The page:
Student - April 16, 2009

READY MEALS ARE MUCH TOO SALTY

Almost all European ready meals contain much too much salt and too little fibre. Well over half of them are too fatty as well. This conclusion was drawn by Dr. Karl-Heinz Wagner from the EU Double Fresh project, which Wageningen UR is involved in.

‘Some consumers had prejudices against ready meals, but hard scientific analyses of their quality were hard to find’, says Wagner. The Viennese food scientist presented his results during a workshop on Ultra-fresh and chilled meals held in Wageningen on 2 April. He researched the nutritional composition of freshly chilled ready meals from all over Europe. The meals that were investigated were made up of meat or fish, a source of carbohydrates such as rice or potatoes, some vegetables and sauce.

The results are clear. ‘The meals had the right number of calories for one adult, but just under sixty percent of them were too fatty and contained too little carbohydrate’, says Wagner. ‘All the meals investigated contained much too much salt, and in the vast majority there was too little fibre.’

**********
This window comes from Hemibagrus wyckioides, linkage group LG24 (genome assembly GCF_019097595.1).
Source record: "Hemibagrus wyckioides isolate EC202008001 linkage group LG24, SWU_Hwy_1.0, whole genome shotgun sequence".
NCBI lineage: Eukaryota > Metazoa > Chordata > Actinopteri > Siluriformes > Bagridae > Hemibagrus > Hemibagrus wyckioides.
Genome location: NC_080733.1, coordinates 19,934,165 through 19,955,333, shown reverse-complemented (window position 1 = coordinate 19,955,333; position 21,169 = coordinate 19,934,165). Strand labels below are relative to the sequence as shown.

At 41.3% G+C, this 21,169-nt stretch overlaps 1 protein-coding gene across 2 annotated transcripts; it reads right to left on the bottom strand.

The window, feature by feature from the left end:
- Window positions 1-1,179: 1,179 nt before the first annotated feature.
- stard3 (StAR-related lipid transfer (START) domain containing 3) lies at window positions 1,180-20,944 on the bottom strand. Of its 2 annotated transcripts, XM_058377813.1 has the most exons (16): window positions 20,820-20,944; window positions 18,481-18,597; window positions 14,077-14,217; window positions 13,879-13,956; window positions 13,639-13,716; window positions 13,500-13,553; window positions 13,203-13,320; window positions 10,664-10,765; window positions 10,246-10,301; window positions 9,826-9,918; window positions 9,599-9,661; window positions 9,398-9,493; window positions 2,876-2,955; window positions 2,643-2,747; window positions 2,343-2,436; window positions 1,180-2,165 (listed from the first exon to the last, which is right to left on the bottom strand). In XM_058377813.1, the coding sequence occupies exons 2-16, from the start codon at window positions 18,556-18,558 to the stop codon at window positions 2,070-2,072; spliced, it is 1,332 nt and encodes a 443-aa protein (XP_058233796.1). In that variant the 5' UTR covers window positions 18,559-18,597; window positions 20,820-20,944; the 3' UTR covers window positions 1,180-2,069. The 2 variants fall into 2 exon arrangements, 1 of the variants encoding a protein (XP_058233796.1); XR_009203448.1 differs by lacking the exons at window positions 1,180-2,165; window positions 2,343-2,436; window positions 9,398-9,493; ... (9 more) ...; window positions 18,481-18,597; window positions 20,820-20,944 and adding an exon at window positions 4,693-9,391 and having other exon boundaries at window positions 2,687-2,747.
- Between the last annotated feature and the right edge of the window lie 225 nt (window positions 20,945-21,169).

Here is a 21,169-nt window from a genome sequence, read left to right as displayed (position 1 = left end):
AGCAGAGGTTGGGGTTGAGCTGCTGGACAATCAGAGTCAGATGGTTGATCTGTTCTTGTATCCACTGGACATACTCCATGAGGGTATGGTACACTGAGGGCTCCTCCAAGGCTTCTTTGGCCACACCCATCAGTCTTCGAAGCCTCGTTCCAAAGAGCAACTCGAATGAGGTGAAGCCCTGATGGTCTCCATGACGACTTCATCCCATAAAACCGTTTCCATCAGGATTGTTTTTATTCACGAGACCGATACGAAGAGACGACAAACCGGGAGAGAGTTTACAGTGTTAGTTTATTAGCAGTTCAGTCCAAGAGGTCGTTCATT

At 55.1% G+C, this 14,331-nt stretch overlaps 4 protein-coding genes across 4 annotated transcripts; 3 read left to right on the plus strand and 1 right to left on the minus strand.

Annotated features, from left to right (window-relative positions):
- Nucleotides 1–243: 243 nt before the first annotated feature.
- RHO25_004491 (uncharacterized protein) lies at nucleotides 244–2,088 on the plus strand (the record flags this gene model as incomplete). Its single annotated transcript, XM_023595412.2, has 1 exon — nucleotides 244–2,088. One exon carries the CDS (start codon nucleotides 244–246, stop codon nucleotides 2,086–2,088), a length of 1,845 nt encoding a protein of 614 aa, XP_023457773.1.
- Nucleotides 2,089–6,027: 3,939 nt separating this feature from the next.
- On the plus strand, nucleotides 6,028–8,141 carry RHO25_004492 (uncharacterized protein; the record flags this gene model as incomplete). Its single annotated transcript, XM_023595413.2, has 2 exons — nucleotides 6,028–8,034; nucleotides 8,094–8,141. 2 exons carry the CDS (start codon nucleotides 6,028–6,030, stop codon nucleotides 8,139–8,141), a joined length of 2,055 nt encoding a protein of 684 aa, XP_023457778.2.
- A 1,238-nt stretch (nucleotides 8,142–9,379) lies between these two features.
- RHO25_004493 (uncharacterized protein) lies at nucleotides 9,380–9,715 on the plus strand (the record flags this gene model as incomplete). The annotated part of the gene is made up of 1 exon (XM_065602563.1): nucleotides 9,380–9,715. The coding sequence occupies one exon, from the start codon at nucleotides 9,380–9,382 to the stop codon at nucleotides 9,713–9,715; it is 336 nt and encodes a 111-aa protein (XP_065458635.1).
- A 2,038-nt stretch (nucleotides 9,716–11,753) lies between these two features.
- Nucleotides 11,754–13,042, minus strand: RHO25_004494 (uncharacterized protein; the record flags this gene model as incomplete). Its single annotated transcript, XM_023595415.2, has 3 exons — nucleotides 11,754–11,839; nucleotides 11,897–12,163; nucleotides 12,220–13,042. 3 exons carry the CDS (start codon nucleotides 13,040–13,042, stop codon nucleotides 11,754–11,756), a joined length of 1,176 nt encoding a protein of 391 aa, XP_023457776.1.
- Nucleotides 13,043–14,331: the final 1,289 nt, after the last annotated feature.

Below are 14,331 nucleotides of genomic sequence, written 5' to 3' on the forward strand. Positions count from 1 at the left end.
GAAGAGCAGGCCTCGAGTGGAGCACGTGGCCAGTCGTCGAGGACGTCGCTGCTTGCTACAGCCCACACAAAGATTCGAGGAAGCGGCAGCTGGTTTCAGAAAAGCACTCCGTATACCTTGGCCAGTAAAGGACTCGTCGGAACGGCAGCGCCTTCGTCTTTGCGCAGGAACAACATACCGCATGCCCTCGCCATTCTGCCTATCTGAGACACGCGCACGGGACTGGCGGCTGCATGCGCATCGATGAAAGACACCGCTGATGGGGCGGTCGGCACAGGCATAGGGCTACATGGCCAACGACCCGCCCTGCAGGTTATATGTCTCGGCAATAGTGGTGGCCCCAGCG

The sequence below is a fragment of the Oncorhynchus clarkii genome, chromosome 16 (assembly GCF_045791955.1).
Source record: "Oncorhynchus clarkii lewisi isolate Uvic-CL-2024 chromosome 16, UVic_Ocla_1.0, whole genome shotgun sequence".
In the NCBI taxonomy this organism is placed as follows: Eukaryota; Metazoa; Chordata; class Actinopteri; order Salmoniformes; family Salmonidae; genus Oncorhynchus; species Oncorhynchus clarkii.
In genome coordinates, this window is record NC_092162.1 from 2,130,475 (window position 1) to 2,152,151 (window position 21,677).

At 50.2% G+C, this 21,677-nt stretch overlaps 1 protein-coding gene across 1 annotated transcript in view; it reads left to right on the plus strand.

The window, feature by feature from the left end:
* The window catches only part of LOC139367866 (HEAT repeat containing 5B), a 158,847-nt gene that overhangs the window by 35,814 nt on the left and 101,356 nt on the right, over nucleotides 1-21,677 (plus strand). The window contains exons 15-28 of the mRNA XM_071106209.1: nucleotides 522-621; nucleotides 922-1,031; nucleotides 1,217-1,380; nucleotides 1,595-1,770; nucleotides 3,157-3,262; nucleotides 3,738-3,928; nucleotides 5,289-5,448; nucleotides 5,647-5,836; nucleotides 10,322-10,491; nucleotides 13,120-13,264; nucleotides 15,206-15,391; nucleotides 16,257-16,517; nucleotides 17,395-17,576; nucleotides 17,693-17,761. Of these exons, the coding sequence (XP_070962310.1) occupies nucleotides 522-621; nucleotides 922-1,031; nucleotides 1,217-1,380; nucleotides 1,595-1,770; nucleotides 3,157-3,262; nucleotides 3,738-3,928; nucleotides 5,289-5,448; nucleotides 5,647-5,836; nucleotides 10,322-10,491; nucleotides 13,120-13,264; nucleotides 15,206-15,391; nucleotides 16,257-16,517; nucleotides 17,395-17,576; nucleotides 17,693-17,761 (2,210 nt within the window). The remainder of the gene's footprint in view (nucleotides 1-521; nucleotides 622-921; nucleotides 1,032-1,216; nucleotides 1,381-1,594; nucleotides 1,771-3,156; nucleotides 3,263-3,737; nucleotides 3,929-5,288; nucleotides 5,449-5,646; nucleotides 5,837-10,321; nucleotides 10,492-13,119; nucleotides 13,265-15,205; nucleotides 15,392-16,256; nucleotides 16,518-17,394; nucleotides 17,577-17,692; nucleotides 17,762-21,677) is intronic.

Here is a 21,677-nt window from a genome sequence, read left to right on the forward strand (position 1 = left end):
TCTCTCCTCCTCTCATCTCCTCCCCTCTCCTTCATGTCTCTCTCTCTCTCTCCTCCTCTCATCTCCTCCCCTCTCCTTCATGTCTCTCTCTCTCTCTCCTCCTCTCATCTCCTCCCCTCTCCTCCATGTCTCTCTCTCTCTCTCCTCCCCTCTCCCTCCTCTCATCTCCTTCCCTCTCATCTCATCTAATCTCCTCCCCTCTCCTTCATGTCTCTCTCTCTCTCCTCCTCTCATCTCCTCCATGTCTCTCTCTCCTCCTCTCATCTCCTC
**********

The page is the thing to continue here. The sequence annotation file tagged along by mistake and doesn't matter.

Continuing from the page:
More and more ready meals are being eaten in Europe because people want to spend less and less time on cooking. About sixteen percent of European households eat these sorts of meals frequently, while forty percent eat them occasionally. ‘There is a trend in Europe to eat more and more fat and not to bother with vegetables and carbohydrates’, explains Wagner. ‘This tendency is reflected in the composition of ready meals.’

Wagner proposed a number of concrete steps that can be taken to improve quality. It would be a big step forward just to cut down the amount of meat or fish and include more of the slow-burning carbohydrates found in whole grain products. ‘The sauce, which is a big source of fat, can be made less fattening by changing certain ingredients. For example, you could use skimmed milk powder instead of cream.’

More fruit and vegetables, in the form of a salad or a fruit desert for example, are also essential for making meals healthier and higher in fibre. ‘The amount of salt in the meals is really worrying and should be halved’, adds Wagner. ‘It would be better to improve the taste with spices instead.’
The Double Fresh project is sharing its findings with the industry. But it remains to be seen whether ready meal producers will put Wagener’s recommendations into action.

Re:act